I am a fan of both Chris Evans and Michelle Dockery. I’m not a fan of them together but, individually, I am a fan. Though, sadly—and “Defending Jacob” proves it—Evans is not working with the right directors in the right projects. He comes off in this thing like a not-fun period Dennis Quaid but still young when Evans was always good at being fun.
At one point in the episode, defense attorney Cherry Jones—Evans hired the lawyer defending his personal prime suspect (Daniel Henshall) because conflict of interest does not exist in “Jacob”—tells the couple they need to show no emotion.
Steve Rogers and Lady Mary need to not show emotion. Wonder if they can handle it.
The weird—and bad—thing is how Dockery should be able to handle it, but director Morten Tyldum directs them the same instead of for their specific kinds of stone face. It’s a missed opportunity and kind of where it’s super-obvious “Defending Jacob” is never going to get good.
There’s a big reveal from Evans about his family history in the episode, which they hide in various layers of flashback—first it’s in the present, with prosecuting attorney Pablo Schreiber questioning Evans about defense shrink Poorna Jagannathan, then we cut to Evans in the past telling Dockery he’s got to tell her a secret, then we jump ahead to the meeting with Jagannathan, then we keep jumping back and forth between the meeting and the reveal to Dockery.
And the big secret?
Evans’s dad is in prison for murder. What if it’s genetic predisposition! What if Steve Rogers’s bad genes made son Jaeden Martell a murderer!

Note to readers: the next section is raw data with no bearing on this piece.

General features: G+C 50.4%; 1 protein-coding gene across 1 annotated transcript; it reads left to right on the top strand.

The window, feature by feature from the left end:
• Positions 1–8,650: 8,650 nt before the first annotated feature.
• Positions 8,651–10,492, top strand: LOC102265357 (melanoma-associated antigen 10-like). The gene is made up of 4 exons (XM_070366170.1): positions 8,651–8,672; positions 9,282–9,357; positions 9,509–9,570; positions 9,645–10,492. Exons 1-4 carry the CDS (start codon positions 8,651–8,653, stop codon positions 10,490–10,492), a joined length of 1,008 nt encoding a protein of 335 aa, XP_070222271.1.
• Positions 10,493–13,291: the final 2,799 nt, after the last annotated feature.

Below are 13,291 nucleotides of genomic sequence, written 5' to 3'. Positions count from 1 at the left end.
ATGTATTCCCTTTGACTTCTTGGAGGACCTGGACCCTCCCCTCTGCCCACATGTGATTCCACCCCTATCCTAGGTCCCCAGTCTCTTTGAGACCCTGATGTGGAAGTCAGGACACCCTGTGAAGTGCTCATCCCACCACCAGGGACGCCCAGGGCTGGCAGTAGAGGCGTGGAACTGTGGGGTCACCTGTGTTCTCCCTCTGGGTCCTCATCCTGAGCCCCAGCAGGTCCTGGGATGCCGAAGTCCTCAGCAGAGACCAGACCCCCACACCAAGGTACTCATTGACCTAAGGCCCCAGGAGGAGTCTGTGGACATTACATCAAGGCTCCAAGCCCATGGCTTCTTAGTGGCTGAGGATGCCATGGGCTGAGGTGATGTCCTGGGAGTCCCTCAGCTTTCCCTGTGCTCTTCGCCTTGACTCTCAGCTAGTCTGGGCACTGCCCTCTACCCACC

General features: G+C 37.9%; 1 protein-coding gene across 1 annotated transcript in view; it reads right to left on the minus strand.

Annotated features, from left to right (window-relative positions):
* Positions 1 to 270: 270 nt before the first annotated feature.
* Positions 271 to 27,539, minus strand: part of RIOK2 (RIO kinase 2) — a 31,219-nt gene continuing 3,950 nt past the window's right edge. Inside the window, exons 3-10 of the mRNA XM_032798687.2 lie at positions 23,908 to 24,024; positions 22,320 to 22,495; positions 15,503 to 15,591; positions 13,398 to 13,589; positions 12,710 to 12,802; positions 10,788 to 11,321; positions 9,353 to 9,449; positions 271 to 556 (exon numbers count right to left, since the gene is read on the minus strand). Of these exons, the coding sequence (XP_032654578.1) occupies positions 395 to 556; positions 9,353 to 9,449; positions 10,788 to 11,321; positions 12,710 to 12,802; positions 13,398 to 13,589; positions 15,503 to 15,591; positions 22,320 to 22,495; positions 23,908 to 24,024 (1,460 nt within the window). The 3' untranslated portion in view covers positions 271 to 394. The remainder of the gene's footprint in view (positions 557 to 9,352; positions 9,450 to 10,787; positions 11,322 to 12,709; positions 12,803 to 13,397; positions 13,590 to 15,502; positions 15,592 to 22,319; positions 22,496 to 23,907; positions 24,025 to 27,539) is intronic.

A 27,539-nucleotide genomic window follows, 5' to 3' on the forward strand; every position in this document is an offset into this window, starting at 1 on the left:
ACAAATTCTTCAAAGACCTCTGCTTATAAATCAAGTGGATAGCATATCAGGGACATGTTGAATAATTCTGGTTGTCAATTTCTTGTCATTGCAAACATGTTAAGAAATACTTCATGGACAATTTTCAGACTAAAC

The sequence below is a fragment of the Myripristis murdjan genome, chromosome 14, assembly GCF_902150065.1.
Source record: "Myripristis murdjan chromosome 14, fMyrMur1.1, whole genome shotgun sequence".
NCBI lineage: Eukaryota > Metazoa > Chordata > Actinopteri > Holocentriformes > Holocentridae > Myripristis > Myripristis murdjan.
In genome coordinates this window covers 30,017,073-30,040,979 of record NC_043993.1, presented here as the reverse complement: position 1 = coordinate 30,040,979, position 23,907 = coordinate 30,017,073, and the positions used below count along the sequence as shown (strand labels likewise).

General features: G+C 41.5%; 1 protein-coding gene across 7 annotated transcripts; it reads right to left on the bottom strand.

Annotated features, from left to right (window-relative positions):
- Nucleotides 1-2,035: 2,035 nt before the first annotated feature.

Okay, so Defending Jacob: A Novel came out in 2012. Wasn’t genetic killer coding already out by then? Like, this premise sounds like a really boring TV version of Minority Report or something. But the show takes it seriously. Like, sure, science, schmience, let’s just make up nonsense.
Also dated is the homophobic bullying, especially in the way the show’s portraying it. But, also good to know the dead tween was a bigot.
We also find out when Evans says he’ll take care of things, he doesn’t and then Dockery has to do it in addition to making dinner or whatever, and, oh—turns out there were plenty of sociopath signals with Martell as a toddler and whatnot, the show just didn’t divulge because… it apparently makes the parents maybe covering a murder even more sympathetic? It’s unclear.
Also unclear is if the show’s aware its protagonists are like Nancy Myers protagonists with a murderer son (oh, who else saw or read Before and After). The show almost seems to be aware of they’re too absurdly WASP. Like Black lady cop Betty Gabriel tells Evans they aren’t real friends and she feels bad for him if he thinks they are because they’re not… they’re all like super fake. Is that intentional or Bomback’s writing? Gabriel telling Evans what’s up suggests the former, but everything else suggests the later. Always err on ineptness apparently.